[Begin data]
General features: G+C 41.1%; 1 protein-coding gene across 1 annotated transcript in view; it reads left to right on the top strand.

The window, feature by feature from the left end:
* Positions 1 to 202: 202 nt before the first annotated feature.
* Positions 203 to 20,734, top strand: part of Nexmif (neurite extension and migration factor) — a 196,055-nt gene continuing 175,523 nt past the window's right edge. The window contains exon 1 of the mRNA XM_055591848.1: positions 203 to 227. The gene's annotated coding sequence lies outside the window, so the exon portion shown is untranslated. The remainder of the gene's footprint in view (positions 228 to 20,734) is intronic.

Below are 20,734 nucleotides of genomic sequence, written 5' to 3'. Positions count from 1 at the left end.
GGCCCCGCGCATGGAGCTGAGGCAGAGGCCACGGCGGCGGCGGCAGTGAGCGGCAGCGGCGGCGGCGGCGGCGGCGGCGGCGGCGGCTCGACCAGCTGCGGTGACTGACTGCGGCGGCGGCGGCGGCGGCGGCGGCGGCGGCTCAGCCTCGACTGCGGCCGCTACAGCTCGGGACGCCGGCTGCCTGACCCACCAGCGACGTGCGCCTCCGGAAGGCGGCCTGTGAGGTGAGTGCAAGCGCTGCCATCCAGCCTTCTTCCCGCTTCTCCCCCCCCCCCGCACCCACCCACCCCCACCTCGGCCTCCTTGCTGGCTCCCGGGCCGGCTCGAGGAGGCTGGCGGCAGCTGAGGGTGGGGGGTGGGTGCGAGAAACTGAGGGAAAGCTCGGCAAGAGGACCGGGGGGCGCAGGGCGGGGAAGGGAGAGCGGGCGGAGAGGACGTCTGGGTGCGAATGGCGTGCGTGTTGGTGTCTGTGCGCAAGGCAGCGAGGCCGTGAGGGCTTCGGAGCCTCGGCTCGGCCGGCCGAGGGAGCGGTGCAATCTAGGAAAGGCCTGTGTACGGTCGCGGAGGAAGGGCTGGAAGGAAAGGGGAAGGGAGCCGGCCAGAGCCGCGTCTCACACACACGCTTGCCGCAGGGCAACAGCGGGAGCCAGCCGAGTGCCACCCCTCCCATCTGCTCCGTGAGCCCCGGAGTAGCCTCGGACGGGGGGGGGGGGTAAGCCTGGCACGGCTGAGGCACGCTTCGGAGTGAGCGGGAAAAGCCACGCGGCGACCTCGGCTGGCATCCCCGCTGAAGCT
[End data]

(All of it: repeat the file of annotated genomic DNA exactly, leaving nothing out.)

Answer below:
General features: G+C 41.1%; 1 protein-coding gene across 1 annotated transcript in view; it reads left to right on the top strand.

The window, feature by feature from the left end:
* Positions 1 to 202: 202 nt before the first annotated feature.
* Positions 203 to 20,734, top strand: part of Nexmif (neurite extension and migration factor) — a 196,055-nt gene continuing 175,523 nt past the window's right edge. The window contains exon 1 of the mRNA XM_055591848.1: positions 203 to 227. The gene's annotated coding sequence lies outside the window, so the exon portion shown is untranslated. The remainder of the gene's footprint in view (positions 228 to 20,734) is intronic.

Below are 20,734 nucleotides of genomic sequence, written 5' to 3'. Positions count from 1 at the left end.
GGCCCCGCGCATGGAGCTGAGGCAGAGGCCACGGCGGCGGCGGCAGTGAGCGGCAGCGGCGGCGGCGGCGGCGGCGGCGGCGGCGGCTCGACCAGCTGCGGTGACTGACTGCGGCGGCGGCGGCGGCGGCGGCGGCGGCGGCTCAGCCTCGACTGCGGCCGCTACAGCTCGGGACGCCGGCTGCCTGACCCACCAGCGACGTGCGCCTCCGGAAGGCGGCCTGTGAGGTGAGTGCAAGCGCTGCCATCCAGCCTTCTTCCCGCTTCTCCCCCCCCCCCGCACCCACCCACCCCCACCTCGGCCTCCTTGCTGGCTCCCGGGCCGGCTCGAGGAGGCTGGCGGCAGCTGAGGGTGGGGGGTGGGTGCGAGAAACTGAGGGAAAGCTCGGCAAGAGGACCGGGGGGCGCAGGGCGGGGAAGGGAGAGCGGGCGGAGAGGACGTCTGGGTGCGAATGGCGTGCGTGTTGGTGTCTGTGCGCAAGGCAGCGAGGCCGTGAGGGCTTCGGAGCCTCGGCTCGGCCGGCCGAGGGAGCGGTGCAATCTAGGAAAGGCCTGTGTACGGTCGCGGAGGAAGGGCTGGAAGGAAAGGGGAAGGGAGCCGGCCAGAGCCGCGTCTCACACACACGCTTGCCGCAGGGCAACAGCGGGAGCCAGCCGAGTGCCACCCCTCCCATCTGCTCCGTGAGCCCCGGAGTAGCCTCGGACGGGGGGGGGGGGTAAGCCTGGCACGGCTGAGGCACGCTTCGGAGTGAGCGGGAAAAGCCACGCGGCGACCTCGGCTGGCATCCCCGCTGAAGCT